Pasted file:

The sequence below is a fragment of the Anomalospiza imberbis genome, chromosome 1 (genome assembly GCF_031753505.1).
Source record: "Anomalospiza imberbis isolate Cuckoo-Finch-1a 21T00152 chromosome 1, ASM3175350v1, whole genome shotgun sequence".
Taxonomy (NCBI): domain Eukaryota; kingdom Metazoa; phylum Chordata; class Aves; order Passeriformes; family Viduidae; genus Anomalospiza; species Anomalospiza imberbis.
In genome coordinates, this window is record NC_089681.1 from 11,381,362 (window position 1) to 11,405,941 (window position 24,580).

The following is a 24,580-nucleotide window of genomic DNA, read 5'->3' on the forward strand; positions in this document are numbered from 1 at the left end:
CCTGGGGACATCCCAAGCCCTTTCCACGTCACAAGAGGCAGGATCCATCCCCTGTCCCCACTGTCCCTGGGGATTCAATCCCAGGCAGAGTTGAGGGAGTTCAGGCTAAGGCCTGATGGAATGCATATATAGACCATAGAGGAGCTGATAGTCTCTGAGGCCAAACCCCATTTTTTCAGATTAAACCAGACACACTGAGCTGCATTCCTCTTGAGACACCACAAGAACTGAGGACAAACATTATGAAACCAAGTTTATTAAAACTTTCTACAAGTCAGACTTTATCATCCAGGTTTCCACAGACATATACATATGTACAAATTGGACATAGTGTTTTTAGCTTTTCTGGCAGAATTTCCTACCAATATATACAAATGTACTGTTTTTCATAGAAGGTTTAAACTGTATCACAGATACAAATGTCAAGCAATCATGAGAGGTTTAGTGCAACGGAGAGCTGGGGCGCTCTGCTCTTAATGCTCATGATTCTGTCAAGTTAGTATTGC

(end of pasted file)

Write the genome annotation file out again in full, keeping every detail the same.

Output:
The sequence below is a fragment of the Anomalospiza imberbis genome, chromosome 1 (genome assembly GCF_031753505.1).
Source record: "Anomalospiza imberbis isolate Cuckoo-Finch-1a 21T00152 chromosome 1, ASM3175350v1, whole genome shotgun sequence".
Taxonomy (NCBI): domain Eukaryota; kingdom Metazoa; phylum Chordata; class Aves; order Passeriformes; family Viduidae; genus Anomalospiza; species Anomalospiza imberbis.
In genome coordinates, this window is record NC_089681.1 from 11,381,362 (window position 1) to 11,405,941 (window position 24,580).

The following is a 24,580-nucleotide window of genomic DNA, read 5'->3' on the forward strand; positions in this document are numbered from 1 at the left end:
CCTGGGGACATCCCAAGCCCTTTCCACGTCACAAGAGGCAGGATCCATCCCCTGTCCCCACTGTCCCTGGGGATTCAATCCCAGGCAGAGTTGAGGGAGTTCAGGCTAAGGCCTGATGGAATGCATATATAGACCATAGAGGAGCTGATAGTCTCTGAGGCCAAACCCCATTTTTTCAGATTAAACCAGACACACTGAGCTGCATTCCTCTTGAGACACCACAAGAACTGAGGACAAACATTATGAAACCAAGTTTATTAAAACTTTCTACAAGTCAGACTTTATCATCCAGGTTTCCACAGACATATACATATGTACAAATTGGACATAGTGTTTTTAGCTTTTCTGGCAGAATTTCCTACCAATATATACAAATGTACTGTTTTTCATAGAAGGTTTAAACTGTATCACAGATACAAATGTCAAGCAATCATGAGAGGTTTAGTGCAACGGAGAGCTGGGGCGCTCTGCTCTTAATGCTCATGATTCTGTCAAGTTAGTATTGC